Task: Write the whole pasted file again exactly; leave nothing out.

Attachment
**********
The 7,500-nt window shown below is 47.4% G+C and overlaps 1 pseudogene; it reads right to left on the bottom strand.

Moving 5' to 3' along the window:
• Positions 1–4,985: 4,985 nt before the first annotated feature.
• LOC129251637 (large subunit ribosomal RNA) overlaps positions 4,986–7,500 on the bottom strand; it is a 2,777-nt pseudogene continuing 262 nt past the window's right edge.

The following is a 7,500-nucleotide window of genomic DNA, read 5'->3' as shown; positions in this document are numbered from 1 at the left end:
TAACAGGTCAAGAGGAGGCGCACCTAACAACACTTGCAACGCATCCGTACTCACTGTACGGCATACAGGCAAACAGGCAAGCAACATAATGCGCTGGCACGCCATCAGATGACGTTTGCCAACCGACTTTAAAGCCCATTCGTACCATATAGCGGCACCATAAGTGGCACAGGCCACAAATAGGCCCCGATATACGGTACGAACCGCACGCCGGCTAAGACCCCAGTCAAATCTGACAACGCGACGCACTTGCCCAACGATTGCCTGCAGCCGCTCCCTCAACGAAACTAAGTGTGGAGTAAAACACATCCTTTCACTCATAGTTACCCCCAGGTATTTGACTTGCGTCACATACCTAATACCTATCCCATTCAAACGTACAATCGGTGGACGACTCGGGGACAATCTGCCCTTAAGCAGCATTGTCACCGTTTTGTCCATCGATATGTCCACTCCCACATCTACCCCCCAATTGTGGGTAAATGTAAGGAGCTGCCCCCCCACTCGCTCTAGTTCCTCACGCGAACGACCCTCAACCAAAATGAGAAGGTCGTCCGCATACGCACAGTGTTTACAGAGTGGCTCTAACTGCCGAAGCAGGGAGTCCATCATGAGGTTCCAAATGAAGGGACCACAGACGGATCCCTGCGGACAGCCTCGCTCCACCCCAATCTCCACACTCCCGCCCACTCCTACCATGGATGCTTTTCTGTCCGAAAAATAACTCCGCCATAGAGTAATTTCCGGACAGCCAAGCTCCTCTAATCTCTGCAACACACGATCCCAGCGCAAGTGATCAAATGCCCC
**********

The 7,500-nt window shown below is 47.4% G+C and overlaps 1 pseudogene; it reads right to left on the bottom strand.

Moving 5' to 3' along the window:
• Positions 1–4,985: 4,985 nt before the first annotated feature.
• LOC129251637 (large subunit ribosomal RNA) overlaps positions 4,986–7,500 on the bottom strand; it is a 2,777-nt pseudogene continuing 262 nt past the window's right edge.

The following is a 7,500-nucleotide window of genomic DNA, read 5'->3' as shown; positions in this document are numbered from 1 at the left end:
TAACAGGTCAAGAGGAGGCGCACCTAACAACACTTGCAACGCATCCGTACTCACTGTACGGCATACAGGCAAACAGGCAAGCAACATAATGCGCTGGCACGCCATCAGATGACGTTTGCCAACCGACTTTAAAGCCCATTCGTACCATATAGCGGCACCATAAGTGGCACAGGCCACAAATAGGCCCCGATATACGGTACGAACCGCACGCCGGCTAAGACCCCAGTCAAATCTGACAACGCGACGCACTTGCCCAACGATTGCCTGCAGCCGCTCCCTCAACGAAACTAAGTGTGGAGTAAAACACATCCTTTCACTCATAGTTACCCCCAGGTATTTGACTTGCGTCACATACCTAATACCTATCCCATTCAAACGTACAATCGGTGGACGACTCGGGGACAATCTGCCCTTAAGCAGCATTGTCACCGTTTTGTCCATCGATATGTCCACTCCCACATCTACCCCCCAATTGTGGGTAAATGTAAGGAGCTGCCCCCCCACTCGCTCTAGTTCCTCACGCGAACGACCCTCAACCAAAATGAGAAGGTCGTCCGCATACGCACAGTGTTTACAGAGTGGCTCTAACTGCCGAAGCAGGGAGTCCATCATGAGGTTCCAAATGAAGGGACCACAGACGGATCCCTGCGGACAGCCTCGCTCCACCCCAATCTCCACACTCCCGCCCACTCCTACCATGGATGCTTTTCTGTCCGAAAAATAACTCCGCCATAGAGTAATTTCCGGACAGCCAAGCTCCTCTAATCTCTGCAACACACGATCCCAGCGCAAGTGATCAAATGCCCC